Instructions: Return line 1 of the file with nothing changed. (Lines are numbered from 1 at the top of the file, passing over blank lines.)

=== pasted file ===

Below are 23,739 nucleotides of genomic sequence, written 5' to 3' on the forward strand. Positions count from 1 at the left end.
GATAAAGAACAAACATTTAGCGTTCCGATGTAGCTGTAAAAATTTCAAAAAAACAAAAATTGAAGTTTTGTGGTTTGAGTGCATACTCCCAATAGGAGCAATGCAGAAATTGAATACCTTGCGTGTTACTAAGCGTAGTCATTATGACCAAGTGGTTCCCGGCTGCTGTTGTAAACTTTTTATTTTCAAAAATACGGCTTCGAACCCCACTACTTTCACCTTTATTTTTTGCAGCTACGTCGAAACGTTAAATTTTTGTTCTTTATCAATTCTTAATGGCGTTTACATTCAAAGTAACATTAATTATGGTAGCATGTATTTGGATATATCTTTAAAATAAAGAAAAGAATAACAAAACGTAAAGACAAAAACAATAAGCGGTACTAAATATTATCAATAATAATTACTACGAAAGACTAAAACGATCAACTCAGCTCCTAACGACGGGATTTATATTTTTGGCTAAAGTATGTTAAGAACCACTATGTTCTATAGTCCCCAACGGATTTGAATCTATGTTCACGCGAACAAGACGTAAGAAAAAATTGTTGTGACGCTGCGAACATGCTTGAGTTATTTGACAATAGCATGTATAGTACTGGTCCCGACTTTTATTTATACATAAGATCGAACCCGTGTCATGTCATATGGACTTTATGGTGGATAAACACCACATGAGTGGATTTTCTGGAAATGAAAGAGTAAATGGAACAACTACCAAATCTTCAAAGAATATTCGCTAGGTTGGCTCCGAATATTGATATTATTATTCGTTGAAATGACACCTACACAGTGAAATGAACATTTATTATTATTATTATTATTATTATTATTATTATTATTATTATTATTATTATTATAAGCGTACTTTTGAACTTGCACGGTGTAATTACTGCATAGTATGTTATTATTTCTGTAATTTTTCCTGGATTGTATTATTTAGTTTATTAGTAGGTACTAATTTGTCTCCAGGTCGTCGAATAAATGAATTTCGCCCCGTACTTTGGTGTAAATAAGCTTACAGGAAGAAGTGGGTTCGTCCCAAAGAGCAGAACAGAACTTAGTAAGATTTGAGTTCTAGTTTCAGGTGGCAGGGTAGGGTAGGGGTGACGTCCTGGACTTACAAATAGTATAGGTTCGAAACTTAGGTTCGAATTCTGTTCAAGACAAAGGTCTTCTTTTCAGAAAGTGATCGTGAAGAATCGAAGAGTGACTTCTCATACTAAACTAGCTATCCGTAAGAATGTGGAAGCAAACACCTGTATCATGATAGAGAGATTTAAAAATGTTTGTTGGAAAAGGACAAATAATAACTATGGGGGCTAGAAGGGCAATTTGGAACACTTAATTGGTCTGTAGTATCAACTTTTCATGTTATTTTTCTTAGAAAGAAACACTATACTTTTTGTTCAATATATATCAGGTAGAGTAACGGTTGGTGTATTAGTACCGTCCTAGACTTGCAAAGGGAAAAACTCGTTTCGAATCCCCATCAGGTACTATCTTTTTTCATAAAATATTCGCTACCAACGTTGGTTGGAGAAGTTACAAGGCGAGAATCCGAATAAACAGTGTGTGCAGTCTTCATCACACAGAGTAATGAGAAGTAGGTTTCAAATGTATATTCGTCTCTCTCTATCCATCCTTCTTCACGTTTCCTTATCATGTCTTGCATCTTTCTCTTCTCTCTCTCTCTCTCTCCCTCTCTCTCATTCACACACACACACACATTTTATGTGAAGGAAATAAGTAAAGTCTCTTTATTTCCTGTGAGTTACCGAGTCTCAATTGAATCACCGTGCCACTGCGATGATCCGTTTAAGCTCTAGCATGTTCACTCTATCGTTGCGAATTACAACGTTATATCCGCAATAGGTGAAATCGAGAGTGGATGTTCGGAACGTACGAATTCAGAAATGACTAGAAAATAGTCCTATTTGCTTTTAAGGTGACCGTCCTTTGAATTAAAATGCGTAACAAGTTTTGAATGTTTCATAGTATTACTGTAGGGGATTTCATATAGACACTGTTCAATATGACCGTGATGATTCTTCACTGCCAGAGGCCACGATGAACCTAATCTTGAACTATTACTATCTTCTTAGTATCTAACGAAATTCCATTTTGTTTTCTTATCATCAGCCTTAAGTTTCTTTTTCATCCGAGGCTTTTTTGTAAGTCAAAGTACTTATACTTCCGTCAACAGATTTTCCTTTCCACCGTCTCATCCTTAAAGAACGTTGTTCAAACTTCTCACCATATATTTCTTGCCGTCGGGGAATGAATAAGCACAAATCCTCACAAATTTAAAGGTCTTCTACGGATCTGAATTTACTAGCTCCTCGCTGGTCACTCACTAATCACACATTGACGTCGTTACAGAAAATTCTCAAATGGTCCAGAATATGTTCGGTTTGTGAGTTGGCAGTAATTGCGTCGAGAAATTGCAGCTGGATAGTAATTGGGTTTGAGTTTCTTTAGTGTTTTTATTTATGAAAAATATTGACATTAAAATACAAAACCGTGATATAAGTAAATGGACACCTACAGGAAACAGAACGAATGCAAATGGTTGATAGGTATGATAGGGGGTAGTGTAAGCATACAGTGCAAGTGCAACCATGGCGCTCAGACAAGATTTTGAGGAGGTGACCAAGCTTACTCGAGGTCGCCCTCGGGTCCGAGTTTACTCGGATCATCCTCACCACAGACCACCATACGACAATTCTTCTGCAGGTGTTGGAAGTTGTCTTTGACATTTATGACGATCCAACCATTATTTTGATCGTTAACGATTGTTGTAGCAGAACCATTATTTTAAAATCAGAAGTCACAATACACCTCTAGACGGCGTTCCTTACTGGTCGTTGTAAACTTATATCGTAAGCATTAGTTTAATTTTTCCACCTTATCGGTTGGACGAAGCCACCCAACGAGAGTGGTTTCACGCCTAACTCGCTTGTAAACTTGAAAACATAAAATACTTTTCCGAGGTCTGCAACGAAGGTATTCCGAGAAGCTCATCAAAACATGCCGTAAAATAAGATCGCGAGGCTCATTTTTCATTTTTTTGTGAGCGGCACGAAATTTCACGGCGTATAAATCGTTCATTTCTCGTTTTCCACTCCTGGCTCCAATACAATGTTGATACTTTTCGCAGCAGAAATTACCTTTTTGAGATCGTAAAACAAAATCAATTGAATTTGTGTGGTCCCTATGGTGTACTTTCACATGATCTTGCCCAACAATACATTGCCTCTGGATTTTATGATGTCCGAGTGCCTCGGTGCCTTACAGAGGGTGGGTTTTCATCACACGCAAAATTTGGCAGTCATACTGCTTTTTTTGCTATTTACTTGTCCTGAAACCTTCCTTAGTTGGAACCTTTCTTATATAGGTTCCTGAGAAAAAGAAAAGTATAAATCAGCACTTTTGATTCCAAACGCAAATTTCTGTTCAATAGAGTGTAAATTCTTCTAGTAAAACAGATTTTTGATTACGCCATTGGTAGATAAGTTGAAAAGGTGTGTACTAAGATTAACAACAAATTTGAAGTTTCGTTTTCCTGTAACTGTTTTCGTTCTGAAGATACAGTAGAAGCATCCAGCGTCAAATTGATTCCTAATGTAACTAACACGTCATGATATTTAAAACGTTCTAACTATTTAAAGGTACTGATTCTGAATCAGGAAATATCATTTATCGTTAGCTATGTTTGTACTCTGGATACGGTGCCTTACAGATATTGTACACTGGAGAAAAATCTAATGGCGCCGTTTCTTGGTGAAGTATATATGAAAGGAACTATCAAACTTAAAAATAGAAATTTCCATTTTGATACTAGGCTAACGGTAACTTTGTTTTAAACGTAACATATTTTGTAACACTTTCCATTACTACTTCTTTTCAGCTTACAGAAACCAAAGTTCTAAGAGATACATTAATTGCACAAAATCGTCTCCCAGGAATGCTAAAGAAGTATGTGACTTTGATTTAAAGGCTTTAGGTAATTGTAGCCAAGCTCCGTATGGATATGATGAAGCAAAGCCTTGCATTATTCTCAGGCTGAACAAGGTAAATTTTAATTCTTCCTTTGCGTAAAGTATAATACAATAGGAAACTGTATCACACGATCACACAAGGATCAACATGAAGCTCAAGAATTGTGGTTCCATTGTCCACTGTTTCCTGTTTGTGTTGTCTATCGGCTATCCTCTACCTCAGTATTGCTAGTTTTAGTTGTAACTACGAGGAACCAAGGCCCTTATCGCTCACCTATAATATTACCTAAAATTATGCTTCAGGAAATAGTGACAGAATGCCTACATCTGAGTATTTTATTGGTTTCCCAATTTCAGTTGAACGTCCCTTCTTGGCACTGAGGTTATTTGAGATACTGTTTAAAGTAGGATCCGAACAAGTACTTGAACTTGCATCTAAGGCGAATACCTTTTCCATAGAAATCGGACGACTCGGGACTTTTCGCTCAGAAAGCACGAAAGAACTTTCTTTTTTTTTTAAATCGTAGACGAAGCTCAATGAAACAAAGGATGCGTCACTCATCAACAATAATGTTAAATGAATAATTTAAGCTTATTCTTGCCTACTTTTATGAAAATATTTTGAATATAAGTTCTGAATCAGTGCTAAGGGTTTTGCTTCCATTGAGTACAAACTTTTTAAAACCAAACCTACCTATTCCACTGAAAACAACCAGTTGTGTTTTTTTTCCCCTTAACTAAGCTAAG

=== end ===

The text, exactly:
Below are 23,739 nucleotides of genomic sequence, written 5' to 3' on the forward strand. Positions count from 1 at the left end.